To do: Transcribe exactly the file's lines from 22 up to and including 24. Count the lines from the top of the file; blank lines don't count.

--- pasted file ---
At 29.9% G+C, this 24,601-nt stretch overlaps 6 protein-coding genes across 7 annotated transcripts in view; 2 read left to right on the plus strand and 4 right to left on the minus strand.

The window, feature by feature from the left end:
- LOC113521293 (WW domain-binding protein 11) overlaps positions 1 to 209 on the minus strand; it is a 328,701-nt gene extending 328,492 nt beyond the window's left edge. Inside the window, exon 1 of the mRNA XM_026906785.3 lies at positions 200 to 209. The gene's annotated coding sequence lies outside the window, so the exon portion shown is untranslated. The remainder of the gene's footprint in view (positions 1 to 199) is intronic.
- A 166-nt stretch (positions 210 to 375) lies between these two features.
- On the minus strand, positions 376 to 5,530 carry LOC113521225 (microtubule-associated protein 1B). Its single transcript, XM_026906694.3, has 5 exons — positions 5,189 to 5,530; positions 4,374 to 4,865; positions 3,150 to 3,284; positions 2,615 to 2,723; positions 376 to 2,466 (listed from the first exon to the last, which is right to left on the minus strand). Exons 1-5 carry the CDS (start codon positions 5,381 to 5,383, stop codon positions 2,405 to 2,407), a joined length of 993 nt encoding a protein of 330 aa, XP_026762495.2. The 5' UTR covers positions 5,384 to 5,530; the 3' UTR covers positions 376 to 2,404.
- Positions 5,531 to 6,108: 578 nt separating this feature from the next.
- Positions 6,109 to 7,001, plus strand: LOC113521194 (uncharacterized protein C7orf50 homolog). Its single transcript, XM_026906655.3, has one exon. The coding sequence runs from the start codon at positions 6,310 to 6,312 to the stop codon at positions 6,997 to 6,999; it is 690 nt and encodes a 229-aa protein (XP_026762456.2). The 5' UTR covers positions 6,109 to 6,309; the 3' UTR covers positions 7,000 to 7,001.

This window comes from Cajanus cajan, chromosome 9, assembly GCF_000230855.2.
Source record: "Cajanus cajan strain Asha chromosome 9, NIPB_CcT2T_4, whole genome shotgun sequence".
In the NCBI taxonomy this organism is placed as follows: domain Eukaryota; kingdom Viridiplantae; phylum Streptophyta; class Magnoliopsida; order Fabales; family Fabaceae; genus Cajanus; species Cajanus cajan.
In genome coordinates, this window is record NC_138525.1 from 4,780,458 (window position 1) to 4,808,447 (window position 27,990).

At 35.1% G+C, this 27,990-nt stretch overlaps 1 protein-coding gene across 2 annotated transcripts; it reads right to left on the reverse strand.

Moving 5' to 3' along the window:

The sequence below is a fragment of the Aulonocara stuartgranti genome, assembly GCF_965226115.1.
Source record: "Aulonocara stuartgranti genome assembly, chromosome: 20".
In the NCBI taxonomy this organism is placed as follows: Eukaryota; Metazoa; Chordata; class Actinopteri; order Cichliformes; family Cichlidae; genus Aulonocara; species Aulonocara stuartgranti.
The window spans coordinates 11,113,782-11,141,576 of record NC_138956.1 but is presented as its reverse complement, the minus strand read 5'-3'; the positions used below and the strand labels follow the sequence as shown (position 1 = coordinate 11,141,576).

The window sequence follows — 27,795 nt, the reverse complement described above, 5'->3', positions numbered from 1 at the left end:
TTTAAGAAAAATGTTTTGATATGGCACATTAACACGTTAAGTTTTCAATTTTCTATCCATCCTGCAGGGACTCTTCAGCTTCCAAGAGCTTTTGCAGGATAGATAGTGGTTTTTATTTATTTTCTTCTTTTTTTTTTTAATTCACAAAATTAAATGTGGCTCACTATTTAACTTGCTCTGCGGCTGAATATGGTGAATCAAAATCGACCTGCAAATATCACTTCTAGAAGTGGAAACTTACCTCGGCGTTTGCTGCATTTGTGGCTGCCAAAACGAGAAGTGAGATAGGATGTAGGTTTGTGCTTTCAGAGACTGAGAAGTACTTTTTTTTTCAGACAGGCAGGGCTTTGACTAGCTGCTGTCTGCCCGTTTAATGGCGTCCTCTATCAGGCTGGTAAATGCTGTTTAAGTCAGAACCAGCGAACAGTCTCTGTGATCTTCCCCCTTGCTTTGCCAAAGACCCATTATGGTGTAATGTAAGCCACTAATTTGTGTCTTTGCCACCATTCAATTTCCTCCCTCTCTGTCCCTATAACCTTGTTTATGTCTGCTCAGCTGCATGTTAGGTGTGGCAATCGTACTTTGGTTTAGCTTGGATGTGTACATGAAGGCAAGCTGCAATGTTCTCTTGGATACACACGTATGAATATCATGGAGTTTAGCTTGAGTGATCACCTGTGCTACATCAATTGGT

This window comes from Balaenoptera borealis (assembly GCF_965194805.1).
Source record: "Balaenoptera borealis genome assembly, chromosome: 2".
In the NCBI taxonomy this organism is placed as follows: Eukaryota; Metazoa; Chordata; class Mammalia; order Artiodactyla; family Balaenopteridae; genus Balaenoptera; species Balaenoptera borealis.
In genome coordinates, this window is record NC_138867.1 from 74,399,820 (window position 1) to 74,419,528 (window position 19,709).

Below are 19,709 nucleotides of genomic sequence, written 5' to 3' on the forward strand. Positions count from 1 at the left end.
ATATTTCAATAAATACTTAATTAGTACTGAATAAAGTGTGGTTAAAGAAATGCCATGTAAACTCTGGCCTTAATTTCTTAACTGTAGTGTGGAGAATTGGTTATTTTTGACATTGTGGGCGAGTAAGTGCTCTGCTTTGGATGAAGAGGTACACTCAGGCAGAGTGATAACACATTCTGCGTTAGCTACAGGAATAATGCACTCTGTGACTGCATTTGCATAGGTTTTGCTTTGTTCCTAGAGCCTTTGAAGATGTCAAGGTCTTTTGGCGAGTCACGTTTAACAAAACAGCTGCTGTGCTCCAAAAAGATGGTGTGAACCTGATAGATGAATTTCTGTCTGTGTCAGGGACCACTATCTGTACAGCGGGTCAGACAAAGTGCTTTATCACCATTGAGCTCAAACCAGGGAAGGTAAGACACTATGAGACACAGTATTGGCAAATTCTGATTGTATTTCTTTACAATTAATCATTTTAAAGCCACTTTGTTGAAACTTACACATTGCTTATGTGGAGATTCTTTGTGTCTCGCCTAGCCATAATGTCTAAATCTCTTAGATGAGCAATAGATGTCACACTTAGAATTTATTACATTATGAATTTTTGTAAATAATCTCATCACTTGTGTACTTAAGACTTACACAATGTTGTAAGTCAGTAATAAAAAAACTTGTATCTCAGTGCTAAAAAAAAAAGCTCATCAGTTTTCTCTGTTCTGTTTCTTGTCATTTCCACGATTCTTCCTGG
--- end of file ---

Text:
In the NCBI taxonomy this organism is placed as follows: Eukaryota; Metazoa; Chordata; class Mammalia; order Artiodactyla; family Balaenopteridae; genus Balaenoptera; species Balaenoptera borealis.
In genome coordinates, this window is record NC_138867.1 from 74,399,820 (window position 1) to 74,419,528 (window position 19,709).

Below are 19,709 nucleotides of genomic sequence, written 5' to 3' on the forward strand. Positions count from 1 at the left end.